We have generally had a favorable view of the utility sector in the last 12 months. It was here that we could find many reasonably priced plays that were not tainted with the hype we saw elsewhere. Some recent bullish picks included Canadian Utilities Limited (OTCPK:CDUAF) and TransAlta Corporation (TAC). We also held a favorable view of the closed end fund BlackRock Utility & Infrastructure Trust (NYSE:BUI) and had a buy rating on it. Today we go over where the sector stands and why we are downgrading BUI to a hold. We are also putting a sell rating on another famous utility play, Reaves Utility Income Fund (NYSE:UTG).
Utilities are designed to be boring yield plays and provide steady growth with low risk. Every now and then though, investors lose the plot. This can come by depressing utilities despite good fundamentals or putting them on a pedestal at lofty valuations. Guess which point we are at today? As we run our screeners, we see less and less that we like. A very small percentage of stocks here are in the buy zone and a vast majority are flirting in the sell zone.
We are going to visualize this first by looking at the Utilities Sector ETF (XLU). We are using this ETF to examine the fundamentals as it is uncomplicated. It lacks the leverage of UTG or the covered call selling of BUI. It also does not have a fluctuating NAV premium/discount. So we will look at XLU first and then extrapolate our findings to BUI and UTG.
The first thing we are looking at is the price action. The rally of the recent bottom has this mimicking a growth play or perhaps a meme stock.
We get the concerns with Russia and the increased need to rely on non-hostile sources of energy. We think utilities are unlikely to benefit from that. In most cases they have a risk of getting hurt as the underlying energy commodities spike out of control. In short, we think the market is wrong in giving utilities the benefit of this. But it actually gets worse.
The rally in utilities has also come at a very unusual time as interest rates are spiking across the board. Historically utilities have been extremely sensitive to interest rate movements and strong interest rate spikes have generally at least capped upside moves. That is not what is happening today.
One other way to visualize this is to see the extreme drop in the spread between the yield on XLU and the 5-Year Treasury rate.
At 28 basis points, something is going to break over here. Of course the possibility is that Federal Reserve backs off the rate hikes and 5-year Treasury yields pull back. That is not our base case. We think we will see another 50 basis points rally in the 5-Year Treasury at the minimum and that should be soul crushing for XLU.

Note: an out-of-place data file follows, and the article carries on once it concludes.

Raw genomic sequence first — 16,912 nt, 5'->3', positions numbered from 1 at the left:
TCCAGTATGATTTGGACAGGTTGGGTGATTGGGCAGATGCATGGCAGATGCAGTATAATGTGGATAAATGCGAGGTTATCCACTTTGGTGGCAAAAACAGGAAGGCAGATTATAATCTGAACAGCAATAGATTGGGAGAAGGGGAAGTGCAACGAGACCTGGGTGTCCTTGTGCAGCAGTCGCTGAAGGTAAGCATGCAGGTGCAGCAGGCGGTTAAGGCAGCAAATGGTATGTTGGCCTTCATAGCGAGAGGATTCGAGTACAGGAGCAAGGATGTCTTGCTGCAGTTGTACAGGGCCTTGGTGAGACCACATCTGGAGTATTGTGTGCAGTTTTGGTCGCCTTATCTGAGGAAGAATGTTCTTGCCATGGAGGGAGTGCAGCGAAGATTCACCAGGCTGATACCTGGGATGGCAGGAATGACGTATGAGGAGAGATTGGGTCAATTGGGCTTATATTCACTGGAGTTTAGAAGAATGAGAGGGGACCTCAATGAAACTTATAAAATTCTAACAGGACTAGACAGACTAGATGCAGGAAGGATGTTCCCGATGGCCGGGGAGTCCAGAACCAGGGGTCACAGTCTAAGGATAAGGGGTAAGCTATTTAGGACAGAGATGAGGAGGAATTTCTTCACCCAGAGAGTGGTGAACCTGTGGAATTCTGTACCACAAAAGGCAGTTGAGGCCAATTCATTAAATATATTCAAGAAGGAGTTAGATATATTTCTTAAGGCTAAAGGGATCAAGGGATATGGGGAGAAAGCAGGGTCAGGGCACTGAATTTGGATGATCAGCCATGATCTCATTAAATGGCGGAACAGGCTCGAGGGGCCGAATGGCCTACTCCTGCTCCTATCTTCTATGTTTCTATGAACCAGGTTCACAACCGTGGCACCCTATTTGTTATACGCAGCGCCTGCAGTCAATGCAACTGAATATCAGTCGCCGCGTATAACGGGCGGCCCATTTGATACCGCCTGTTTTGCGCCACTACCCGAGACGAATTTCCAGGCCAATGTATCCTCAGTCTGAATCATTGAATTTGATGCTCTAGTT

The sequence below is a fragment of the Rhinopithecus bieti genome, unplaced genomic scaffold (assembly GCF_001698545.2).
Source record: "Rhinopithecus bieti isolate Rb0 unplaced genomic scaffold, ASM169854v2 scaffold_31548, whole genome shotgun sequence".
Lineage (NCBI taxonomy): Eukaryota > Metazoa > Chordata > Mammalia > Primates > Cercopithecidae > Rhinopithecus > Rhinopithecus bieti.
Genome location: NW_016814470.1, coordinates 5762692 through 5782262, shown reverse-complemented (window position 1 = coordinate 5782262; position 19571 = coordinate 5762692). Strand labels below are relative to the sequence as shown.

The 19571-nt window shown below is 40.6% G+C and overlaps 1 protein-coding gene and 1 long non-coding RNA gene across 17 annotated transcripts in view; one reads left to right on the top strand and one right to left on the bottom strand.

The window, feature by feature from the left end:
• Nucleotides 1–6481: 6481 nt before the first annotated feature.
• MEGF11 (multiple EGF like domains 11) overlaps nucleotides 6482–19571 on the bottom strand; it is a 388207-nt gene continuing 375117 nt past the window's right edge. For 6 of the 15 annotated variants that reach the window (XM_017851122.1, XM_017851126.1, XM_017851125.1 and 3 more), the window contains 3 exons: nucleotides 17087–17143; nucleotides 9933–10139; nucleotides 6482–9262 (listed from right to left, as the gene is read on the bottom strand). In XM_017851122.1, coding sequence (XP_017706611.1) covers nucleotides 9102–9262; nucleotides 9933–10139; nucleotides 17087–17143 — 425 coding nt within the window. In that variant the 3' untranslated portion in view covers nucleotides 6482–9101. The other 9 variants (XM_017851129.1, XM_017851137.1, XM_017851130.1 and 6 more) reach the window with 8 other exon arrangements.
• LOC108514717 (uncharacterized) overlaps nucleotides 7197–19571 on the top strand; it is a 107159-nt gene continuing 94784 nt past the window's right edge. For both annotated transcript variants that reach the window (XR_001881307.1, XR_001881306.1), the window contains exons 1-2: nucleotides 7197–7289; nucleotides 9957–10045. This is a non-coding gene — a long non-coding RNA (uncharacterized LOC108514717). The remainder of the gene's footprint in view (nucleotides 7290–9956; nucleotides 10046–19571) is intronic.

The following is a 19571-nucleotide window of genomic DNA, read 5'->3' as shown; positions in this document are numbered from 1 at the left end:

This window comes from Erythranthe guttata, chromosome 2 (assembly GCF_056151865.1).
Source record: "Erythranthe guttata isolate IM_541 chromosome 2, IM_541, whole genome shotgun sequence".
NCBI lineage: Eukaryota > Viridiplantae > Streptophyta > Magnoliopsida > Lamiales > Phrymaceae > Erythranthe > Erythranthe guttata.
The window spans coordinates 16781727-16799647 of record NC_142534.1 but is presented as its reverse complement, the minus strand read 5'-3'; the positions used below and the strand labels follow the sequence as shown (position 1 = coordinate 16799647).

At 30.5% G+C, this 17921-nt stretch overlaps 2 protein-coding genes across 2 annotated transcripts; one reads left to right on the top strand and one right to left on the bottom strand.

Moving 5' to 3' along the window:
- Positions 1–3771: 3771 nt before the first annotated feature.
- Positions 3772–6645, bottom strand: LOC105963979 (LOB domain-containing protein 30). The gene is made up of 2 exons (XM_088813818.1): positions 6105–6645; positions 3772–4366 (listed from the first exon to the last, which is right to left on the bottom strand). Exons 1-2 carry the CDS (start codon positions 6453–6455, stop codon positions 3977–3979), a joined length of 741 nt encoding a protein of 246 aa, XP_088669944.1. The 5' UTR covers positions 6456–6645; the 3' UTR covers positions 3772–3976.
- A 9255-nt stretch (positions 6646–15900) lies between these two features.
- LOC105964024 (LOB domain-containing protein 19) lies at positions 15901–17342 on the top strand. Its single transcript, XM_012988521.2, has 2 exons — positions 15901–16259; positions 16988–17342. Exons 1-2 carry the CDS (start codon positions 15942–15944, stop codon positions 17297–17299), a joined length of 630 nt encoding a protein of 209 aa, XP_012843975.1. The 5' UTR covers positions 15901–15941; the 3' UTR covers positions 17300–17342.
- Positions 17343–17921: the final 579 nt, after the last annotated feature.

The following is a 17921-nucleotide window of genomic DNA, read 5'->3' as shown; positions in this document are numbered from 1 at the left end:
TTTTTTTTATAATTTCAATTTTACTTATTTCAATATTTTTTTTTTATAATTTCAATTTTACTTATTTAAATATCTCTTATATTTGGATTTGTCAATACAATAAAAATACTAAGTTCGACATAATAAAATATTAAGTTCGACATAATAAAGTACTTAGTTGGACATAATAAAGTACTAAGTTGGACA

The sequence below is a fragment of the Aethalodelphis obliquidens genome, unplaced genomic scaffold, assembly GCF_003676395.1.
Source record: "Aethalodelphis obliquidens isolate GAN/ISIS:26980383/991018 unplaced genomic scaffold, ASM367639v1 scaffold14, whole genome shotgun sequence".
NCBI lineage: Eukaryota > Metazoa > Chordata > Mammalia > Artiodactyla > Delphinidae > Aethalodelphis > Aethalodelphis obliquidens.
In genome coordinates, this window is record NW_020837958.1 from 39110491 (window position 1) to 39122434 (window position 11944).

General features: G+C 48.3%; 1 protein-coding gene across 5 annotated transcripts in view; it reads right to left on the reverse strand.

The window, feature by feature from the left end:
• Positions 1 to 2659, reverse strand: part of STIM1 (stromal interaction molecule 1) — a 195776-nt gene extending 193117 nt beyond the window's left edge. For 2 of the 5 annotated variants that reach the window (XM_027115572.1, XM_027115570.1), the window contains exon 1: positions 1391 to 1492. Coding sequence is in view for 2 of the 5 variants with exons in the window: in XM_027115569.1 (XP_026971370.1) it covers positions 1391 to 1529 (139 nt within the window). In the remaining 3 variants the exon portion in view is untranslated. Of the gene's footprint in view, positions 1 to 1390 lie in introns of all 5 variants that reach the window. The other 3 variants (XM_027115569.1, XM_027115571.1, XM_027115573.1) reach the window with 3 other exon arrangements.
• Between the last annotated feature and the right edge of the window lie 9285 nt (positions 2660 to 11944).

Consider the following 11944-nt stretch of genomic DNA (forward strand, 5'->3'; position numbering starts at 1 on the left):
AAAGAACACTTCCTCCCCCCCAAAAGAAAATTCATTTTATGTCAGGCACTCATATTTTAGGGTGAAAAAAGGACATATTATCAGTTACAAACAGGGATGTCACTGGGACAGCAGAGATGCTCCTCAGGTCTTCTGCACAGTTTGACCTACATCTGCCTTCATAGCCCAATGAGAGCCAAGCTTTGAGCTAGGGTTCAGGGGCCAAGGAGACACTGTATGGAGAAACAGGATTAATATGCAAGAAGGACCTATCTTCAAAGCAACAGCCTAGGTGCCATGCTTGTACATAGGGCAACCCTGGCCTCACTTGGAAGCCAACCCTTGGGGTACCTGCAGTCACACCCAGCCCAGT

Extrapolating To BUI & UTG
When we last covered these two closed end funds, we said we had a preference for the non-leveraged BUI. Since then both BUI and UTG had handily outperformed the broader S&P 500 (SPY). They also thrashed Invesco QQQ Trust (QQQ) and growth index ETFs like iShares Russell 1000 Growth ETF (IWF) where we maintain a sell rating.
So in that sense the defensive stance has played out well. BUI underperformed UTG primarily due to a lack of leverage and also due to high exposure to Europe where utilities are feeling more stress from commodity prices. We think the European utility exposure helps going forward as valuations are far more reasonable there. The covered calls will also protect against some downside. Hence despite the overall valuation strain on utilities we are only moving BUI to a hold/neutral.
UTG is of course primarily a US play.
Even where it is going abroad, it is picking up some incredibly expensive plays like TELUS Corporation (TU) trading at the highest valuations we have seen. This gets messed up further by the leverage.
That number is presented as 19.17% on CEF Connect. You get to that by dividing total assets by debt. We like to calculate it as debt divided by equity, and that number comes to 23.73%. That is high for what we think is about to come. We are hence downgrading UTH to a Sell rating. We see the most likely outcome of a 15% drop in the fund NAV alongside a widening of the discount leading to negative 15-20% total returns. We will revisit when we believe the fundamentals have changed.
Please note that this is not financial advice. It may seem like it, sound like it, but surprisingly, it is not. Investors are expected to do their own due diligence and consult with a professional who knows their objectives and constraints.